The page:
For anyone living in Japan and fascinated by Japanese politics, it is a good thing to step back occasionally from the surprises and the deja vu repetitions of today’s headlines and reflect on how Japan got to where it is today. No better way of doing so than to read this collection of newspaper columns by the chairman of the editorial board of the Asahi Shimbun.
They are collected here in both the Japanese original and in the accomplished translations that appeared as “Japan Notebook” in the International Herald Tribune/Asahi Shimbun English paper. (No translation, though, for “fukokei,” the punning Japanese title of these columns. “The Thinking Man’s weather vane”?)
Written monthly, they extend over the last four years, but the history they evoke stretches much further back. Wakamiya started as a political reporter nearly 40 years ago, and his shrewd reflections on the events of the day are interlaced with illuminating reminiscence of some of the formative incidents and the ironies that have shaped the Liberal Democratic Party and its stance toward the outside world. And he can do that in a way possible only for someone who has been on casual-chat terms with some of the leading personalities of Japanese politics.
Over the years he has met and interviewed and joked (or tried joking) with two generations of Fukuda politicians, two generations of Konos and two generations of Abes. He can give a sense of how the actors of the present are guided, constrained, inspired by where they have come from, and how the Tanaka-Fukuda rivalry and the “who is hawk and who dove” ambiguities of China-Japan relations in the 1970s were reflected last year in the aborted contest between Fukuda’s and Abe’s sons in what seemed to be shaping up as the first LDP leadership contest to turn on foreign policy since 1972.
The calm reflectiveness of these essays is impressive. Here is a leading member of an editorial community generally critical of most of the things the LDP stands for — as these essays make clear enough. Yet, that does not prevent him from empathizing with LDP politicians, understanding how the world looks from where they stand. He makes his remonstrances without stridency, indeed often with restrained gentleness.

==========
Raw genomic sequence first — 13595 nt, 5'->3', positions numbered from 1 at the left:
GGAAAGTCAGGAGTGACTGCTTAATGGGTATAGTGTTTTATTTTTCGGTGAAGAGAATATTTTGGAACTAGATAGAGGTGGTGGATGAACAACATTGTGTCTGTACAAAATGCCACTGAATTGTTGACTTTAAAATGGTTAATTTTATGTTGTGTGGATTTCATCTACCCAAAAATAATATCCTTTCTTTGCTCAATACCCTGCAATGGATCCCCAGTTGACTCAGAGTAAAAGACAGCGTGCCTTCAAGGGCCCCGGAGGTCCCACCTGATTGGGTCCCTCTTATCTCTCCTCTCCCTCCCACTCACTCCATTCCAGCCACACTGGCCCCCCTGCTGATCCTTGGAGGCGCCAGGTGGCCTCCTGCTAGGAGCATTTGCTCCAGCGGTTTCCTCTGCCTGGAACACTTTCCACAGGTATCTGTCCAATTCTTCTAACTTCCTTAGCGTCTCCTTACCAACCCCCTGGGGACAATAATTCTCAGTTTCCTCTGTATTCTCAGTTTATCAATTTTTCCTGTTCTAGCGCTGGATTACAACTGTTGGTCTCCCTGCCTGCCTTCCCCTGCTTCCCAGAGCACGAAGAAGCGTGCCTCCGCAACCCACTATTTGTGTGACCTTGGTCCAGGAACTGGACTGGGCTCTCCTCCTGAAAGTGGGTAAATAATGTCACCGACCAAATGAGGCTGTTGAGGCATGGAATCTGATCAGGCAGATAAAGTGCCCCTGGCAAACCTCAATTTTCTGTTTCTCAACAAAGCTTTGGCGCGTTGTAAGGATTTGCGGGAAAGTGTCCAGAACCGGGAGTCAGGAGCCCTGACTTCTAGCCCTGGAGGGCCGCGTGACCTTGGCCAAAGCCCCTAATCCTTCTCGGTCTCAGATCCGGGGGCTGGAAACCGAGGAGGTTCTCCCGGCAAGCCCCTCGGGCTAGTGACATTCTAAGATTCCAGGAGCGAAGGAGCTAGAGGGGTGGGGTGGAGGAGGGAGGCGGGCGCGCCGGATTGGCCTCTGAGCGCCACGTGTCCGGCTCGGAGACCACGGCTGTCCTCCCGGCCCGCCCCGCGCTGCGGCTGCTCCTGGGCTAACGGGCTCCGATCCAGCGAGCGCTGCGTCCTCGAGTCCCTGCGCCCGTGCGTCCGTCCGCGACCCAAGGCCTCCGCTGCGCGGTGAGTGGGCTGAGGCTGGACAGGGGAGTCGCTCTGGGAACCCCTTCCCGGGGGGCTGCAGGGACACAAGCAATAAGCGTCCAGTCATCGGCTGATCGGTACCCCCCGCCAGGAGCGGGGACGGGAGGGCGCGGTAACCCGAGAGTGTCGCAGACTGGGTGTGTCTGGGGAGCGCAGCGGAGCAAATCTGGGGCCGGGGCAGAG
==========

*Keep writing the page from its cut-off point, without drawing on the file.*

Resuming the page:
Is this a mature ability to handle conflict with civility? Or a flabby lack of principled plain speaking? Students of Japanese politics for the last 50 years have seen the lines espoused by the Asahi and the Yomiuri as roughly defining, respectively, the left and the right limits of practical politics. And as the LDP has moved to the nationalist right with the passing of the generation who actually experienced the war in blood and gore (a passing whose significance Wakamiya records in one memorable essay), so have those limits.
If the Asahi’s rightward shuffle has been more steady and gradual, it is the Yomiuri that has been the maverick as Wakamiya records apropos the Yomiuri editor Tsuneo Watanabe’s outright condemnation of former Prime Minister Junichiro Koizumi’s visits to Yasukuni Shrine, forcefully expressed in a dialogue between Watanabe and Wakamiya in the monthly magazine Ronza.
Still, certain things are absolutely off-limits for the Asahi — for example, constitutional revision and the nuclear option. Many of the essays concern the U.S.-Japan relationship, expressing an intense unhappiness at the way it has developed under the Bush regime, but also a basic acceptance of its central importance for Japan.
In a dialogue with Emanuel Todd, which occupies one essay, Wakamiya refuses even to entertain the suggestion that getting a nuclear bomb is Japan’s only way of breaking free from America and having its own independent foreign policy. The Asahi leaves the nuclear option discussion in Japan securely imprisoned in the “North Korean menace” framework, just as, presumably in deference to another section of its readership, it is only mildly and indirectly critical of the way Prime Minister Shinzo Abe lets the abductee tail wag the North-Korea-policy dog.
The “rightward drift” relates, though, to another of Wakamiya’s preoccupations, namely with freedom of speech — a preoccupation not surprising in someone who has had rightwingers in their black-van sound-trucks telling him to commit hara-kiri because he proposed an adult settlement of the stupid Japan-Korea quarrel over Takeshima/Dokdo sovereignty.
He wonders ruefully whether self-censorship would stop any Japanese from doing the sort of hatchet job on Koizumi that filmmaker Michael Moore did on U.S. President George W. Bush in “Fahrenheit 911.” He notes that the Sankei Shimbun and Seiron and Shokun magazines, which used to exercise a certain restraint in their nationalism, have become more stridently red-neck. And he is clearly, and rightly, worried.
But that does not prevent him from jokingly speculating whether Abe and all his talk about basing strategic policy on principled commitment to “freedom and democracy” makes him a genuine “neocon.” Wakamiya is a cheerful soul who retains his sense of humor, part of what makes this book a pleasure to read.